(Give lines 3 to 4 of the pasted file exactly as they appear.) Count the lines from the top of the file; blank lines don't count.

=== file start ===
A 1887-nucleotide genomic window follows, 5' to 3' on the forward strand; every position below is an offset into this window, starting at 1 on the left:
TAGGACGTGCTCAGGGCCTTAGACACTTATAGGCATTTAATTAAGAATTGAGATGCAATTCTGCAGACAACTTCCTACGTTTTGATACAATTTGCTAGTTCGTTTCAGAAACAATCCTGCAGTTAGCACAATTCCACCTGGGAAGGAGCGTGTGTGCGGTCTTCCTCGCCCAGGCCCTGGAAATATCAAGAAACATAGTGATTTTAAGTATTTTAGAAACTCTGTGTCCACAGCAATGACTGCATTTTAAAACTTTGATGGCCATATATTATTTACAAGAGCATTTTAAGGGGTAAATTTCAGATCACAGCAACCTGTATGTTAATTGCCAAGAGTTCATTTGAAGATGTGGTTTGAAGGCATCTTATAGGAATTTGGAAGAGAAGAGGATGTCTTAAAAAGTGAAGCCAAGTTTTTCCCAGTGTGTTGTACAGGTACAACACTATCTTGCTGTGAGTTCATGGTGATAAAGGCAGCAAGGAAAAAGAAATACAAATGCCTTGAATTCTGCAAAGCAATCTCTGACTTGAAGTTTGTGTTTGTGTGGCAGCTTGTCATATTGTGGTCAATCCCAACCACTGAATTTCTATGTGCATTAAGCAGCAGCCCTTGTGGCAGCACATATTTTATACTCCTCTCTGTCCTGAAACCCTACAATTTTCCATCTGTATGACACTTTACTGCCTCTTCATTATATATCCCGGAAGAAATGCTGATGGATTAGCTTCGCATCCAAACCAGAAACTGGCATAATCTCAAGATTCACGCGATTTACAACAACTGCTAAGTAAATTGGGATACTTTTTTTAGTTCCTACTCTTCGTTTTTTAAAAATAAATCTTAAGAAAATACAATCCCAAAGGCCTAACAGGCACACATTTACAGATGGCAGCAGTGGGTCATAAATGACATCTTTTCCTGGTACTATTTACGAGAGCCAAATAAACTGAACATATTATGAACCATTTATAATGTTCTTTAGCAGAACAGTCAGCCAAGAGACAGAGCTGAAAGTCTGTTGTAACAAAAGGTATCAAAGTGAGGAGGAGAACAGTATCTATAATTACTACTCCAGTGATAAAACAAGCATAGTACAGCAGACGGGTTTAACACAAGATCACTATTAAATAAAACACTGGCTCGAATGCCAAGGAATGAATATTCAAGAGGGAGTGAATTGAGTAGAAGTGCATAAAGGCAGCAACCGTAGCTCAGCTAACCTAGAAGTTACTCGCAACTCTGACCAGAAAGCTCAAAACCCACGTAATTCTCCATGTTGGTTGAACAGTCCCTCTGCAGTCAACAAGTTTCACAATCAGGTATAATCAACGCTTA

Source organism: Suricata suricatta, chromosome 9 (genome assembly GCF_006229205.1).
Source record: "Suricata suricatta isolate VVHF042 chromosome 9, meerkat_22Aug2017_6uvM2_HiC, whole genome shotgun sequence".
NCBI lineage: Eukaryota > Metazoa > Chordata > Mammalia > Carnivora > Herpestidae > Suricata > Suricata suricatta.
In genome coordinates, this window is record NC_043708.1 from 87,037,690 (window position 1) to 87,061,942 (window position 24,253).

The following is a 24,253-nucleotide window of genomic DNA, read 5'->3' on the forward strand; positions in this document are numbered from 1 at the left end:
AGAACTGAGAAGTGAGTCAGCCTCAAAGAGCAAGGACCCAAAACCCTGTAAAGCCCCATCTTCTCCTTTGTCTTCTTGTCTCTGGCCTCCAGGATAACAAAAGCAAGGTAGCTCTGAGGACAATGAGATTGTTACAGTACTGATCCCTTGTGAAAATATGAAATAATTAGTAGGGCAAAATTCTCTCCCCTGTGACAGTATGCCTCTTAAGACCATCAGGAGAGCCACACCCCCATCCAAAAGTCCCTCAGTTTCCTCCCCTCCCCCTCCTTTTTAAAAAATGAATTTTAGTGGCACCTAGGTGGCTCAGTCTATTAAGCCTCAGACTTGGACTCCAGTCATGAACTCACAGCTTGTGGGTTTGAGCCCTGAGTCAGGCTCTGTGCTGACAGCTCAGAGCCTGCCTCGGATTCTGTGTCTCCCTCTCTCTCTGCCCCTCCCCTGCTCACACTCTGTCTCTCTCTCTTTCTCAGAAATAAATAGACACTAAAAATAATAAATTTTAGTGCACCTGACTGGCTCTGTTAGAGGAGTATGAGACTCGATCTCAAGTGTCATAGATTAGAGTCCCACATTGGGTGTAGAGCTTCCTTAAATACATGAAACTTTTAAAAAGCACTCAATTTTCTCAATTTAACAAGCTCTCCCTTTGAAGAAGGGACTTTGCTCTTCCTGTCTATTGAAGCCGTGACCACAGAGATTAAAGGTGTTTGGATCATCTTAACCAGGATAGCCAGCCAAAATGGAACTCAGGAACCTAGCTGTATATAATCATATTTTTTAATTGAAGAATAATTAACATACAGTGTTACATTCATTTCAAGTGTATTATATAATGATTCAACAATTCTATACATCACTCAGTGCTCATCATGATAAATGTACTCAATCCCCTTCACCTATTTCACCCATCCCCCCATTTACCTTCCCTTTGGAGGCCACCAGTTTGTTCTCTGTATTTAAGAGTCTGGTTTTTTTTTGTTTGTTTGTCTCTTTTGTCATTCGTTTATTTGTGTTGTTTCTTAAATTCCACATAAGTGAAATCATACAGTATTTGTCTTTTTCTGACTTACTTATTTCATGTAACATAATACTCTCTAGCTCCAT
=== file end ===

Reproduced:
Source organism: Suricata suricatta, chromosome 9 (genome assembly GCF_006229205.1).
Source record: "Suricata suricatta isolate VVHF042 chromosome 9, meerkat_22Aug2017_6uvM2_HiC, whole genome shotgun sequence".